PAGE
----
Spring 2019
Washington University in St. Louis
Radical Design: Making Civic Experiences
Mimi Shang


Speculative diagramming helps us to imagine how a world that prioritizes different values might look differently. In Radical Design workshops and courses, we begin with an alternative value, like “avoiding wastefulness and only producing what’s needed” at the center of the diagram above. Then, participants consider what implications that value might have on different aspects of society: healthcare, education, religion, family, or in the example above: “processing raw material, distributing food, growing/mining raw material, harvesting/gathering”. This provides the foundation for participants to ‘discover’ a tangible experience or moment in their world that exemplifies the tension in values, which they can explore further through enactment, storyboarding and designing artifacts. 

Fall 2018, Radical Design, Washington University in St. Louis
Alex Ngo, Deepti Rao, and Sadie Gasc

While building out the speculative diagram, participants are encouraged to consider both positive and negative implications – what would be better, and what would be worse? This helps to avoid utopias and dystopias, and instead to find points of tension that often block us from imagining ‘unrealistic’ futures.

In workshops, we have used a quicker version of a speculative diagram that emphasizes this point. It asks, “In a world built on [the chosen value], what would be worse? What would be better?”

Spring 2019, Radical Design, Washington University in St. Louis

These speculative diagramming activities build on those taught by the Extrapolation Factory, drawing from methodologies of speculative design and futures studies.

We often use storyboarding to explore worlds mapped in speculative diagrams. In Spring 2019, we expanded this exercise to build from existing visions of worlds after Capitalism, and to use writing and drawing to develop the world along the way. Students each chose a work of speculative fiction to read or watch to inspire their worldbuilding. We also listened to N.K. Jemisin’s “master class in world building” on the Ezra Klein Show to explore knock-on effects and political/social imagination.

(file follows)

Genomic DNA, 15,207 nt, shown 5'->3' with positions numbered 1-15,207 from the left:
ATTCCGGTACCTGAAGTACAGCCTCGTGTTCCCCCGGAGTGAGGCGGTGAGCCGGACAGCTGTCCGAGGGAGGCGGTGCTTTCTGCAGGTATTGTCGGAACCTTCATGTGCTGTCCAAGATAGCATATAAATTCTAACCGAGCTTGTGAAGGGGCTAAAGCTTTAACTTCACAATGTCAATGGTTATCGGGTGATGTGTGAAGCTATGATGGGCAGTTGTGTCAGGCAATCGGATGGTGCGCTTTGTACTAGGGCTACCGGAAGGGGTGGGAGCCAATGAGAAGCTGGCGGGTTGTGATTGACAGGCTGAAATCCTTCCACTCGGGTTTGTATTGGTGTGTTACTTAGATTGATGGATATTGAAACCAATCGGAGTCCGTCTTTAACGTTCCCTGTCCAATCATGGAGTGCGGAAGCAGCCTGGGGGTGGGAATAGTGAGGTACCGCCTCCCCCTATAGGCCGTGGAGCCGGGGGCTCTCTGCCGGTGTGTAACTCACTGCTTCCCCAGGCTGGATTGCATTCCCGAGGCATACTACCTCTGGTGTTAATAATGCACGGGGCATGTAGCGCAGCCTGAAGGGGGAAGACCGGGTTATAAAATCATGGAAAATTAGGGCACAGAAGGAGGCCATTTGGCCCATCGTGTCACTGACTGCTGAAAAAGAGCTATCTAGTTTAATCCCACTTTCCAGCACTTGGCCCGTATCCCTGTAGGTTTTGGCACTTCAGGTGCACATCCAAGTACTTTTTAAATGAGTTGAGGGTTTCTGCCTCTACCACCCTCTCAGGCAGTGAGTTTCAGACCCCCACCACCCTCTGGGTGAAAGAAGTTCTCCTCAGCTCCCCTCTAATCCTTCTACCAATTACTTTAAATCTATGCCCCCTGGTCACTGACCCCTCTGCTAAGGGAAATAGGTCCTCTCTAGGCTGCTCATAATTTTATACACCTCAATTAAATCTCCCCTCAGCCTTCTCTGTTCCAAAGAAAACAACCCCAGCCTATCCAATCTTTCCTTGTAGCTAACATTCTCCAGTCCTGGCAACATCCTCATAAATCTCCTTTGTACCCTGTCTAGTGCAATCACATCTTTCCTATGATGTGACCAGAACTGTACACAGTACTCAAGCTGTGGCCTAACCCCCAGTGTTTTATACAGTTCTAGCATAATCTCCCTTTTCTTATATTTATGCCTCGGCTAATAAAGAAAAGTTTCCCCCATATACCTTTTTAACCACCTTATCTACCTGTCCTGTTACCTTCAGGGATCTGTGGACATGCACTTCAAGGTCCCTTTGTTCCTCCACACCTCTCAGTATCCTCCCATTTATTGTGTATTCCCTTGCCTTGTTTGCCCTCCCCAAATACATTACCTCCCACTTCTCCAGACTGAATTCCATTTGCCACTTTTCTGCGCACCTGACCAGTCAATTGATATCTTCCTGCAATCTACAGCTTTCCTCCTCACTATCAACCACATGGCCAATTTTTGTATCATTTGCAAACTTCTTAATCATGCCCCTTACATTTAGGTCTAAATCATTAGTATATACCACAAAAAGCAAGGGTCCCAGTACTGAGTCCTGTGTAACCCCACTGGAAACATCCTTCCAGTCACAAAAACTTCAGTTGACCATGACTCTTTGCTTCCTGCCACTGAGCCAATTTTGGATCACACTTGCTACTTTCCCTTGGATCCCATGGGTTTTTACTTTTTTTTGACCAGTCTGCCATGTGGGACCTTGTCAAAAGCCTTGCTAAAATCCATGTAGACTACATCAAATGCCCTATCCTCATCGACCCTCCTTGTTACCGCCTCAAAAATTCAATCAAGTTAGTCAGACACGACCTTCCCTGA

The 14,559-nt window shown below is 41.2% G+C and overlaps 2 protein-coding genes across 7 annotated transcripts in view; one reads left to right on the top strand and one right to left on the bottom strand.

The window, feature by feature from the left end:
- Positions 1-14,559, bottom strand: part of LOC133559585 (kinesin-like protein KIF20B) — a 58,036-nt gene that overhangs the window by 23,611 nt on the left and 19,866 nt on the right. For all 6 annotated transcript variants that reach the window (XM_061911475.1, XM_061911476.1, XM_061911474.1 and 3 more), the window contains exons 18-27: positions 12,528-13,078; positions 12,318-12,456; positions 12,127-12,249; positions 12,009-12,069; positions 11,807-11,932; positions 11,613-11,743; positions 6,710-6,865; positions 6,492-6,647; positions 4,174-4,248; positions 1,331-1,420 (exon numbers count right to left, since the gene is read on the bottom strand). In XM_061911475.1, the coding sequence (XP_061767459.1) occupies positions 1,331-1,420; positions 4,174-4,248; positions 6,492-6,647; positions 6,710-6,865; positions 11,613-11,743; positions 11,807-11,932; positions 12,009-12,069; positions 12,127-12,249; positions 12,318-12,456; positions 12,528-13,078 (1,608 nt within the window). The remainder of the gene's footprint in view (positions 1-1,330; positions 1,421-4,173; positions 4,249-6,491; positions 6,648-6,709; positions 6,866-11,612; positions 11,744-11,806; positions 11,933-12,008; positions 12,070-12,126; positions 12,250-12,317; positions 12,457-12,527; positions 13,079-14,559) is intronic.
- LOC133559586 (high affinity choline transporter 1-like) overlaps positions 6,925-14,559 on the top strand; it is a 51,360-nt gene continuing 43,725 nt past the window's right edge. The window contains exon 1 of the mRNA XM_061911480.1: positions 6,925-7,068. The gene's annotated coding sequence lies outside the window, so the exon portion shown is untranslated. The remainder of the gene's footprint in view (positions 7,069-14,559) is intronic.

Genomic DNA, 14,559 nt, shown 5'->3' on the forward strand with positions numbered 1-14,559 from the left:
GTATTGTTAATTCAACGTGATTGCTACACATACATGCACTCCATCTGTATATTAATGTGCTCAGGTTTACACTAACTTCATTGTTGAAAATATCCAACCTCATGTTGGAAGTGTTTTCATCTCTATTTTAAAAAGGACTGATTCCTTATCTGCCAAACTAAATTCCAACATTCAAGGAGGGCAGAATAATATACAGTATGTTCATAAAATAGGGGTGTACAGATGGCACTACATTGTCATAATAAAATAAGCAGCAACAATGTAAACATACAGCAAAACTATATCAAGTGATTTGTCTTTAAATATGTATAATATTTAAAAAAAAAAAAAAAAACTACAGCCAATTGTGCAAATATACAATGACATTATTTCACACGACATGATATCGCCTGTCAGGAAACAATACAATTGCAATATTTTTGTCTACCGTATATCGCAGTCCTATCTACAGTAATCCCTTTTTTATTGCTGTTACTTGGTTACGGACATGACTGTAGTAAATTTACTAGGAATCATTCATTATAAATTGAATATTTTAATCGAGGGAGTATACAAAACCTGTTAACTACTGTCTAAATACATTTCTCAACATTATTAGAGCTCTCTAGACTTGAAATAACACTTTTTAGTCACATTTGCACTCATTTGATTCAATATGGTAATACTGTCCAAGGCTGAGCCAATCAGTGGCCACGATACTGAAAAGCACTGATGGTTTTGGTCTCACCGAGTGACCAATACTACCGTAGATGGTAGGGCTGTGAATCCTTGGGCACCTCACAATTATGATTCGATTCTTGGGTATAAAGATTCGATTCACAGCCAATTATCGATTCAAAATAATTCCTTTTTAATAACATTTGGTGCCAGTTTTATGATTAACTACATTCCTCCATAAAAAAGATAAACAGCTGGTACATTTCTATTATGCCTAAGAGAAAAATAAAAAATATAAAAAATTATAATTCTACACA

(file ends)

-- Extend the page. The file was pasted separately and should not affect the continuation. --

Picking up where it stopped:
Spring 2019, Radical Design, Washington University in St. Louis
Mimi Shang and Efua Osei

...A lone domestic plot, roughly square-shaped with rounded corners, was rolling slowly alongside the resource pipeline towards him, throwing soft reflections off its glassy dome up through Jim’s window. A voice bubbled out of the comms system.
–“Hey, got any room for an extra plot?” It was a young woman’s voice, almost clear except for a tinge of frustration.

–“It depends–to whom do I have the pleasure of speaking?” Jim retorted.
–“Look, I know you need an extra set of hands, so unless you want me and my biocomp to roll on over to the next farm, let me park.”

Interacting with city-dwellers could be unpleasant at first, Jim knew that much–he had taken on a couple dozen similarly disgruntled urbanites at this very waypoint over the past of decade–but this one seemed to be a particularly fed-up individual. Still, she was right; the ever-finicky crop growth algorithms would go much quicker with an extra biocomputer, not to mention the extra set of hands. Sighing, he engaged the junction controls and watched as the hulls of the outer farmplots began to deform, creating a perfectly sized notch for the rapidly approaching domestic plot...

Spring 2019, Radical Design, Washington University in St. Louis
Sully Bacerdo and Wauson Liang

Fall 2018, Radical Design, Washington University in St. Louis
Annie Lee, Dominique Senteza, and Eliza Caperton